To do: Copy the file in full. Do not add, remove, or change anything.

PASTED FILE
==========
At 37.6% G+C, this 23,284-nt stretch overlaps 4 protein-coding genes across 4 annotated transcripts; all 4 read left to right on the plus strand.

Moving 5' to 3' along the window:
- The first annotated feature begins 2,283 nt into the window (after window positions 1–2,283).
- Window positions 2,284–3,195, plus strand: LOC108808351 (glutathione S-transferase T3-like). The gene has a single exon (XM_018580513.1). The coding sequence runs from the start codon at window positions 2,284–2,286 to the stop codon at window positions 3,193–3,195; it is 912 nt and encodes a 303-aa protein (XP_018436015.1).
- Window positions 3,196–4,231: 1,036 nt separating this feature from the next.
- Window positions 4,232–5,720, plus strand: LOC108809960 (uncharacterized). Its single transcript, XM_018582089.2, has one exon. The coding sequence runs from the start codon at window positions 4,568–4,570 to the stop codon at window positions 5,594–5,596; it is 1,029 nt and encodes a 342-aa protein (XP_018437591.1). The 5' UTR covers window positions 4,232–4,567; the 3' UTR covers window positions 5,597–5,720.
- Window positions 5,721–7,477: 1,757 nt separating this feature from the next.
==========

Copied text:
At 37.6% G+C, this 23,284-nt stretch overlaps 4 protein-coding genes across 4 annotated transcripts; all 4 read left to right on the plus strand.

Moving 5' to 3' along the window:
- The first annotated feature begins 2,283 nt into the window (after window positions 1–2,283).
- Window positions 2,284–3,195, plus strand: LOC108808351 (glutathione S-transferase T3-like). The gene has a single exon (XM_018580513.1). The coding sequence runs from the start codon at window positions 2,284–2,286 to the stop codon at window positions 3,193–3,195; it is 912 nt and encodes a 303-aa protein (XP_018436015.1).
- Window positions 3,196–4,231: 1,036 nt separating this feature from the next.
- Window positions 4,232–5,720, plus strand: LOC108809960 (uncharacterized). Its single transcript, XM_018582089.2, has one exon. The coding sequence runs from the start codon at window positions 4,568–4,570 to the stop codon at window positions 5,594–5,596; it is 1,029 nt and encodes a 342-aa protein (XP_018437591.1). The 5' UTR covers window positions 4,232–4,567; the 3' UTR covers window positions 5,597–5,720.
- Window positions 5,721–7,477: 1,757 nt separating this feature from the next.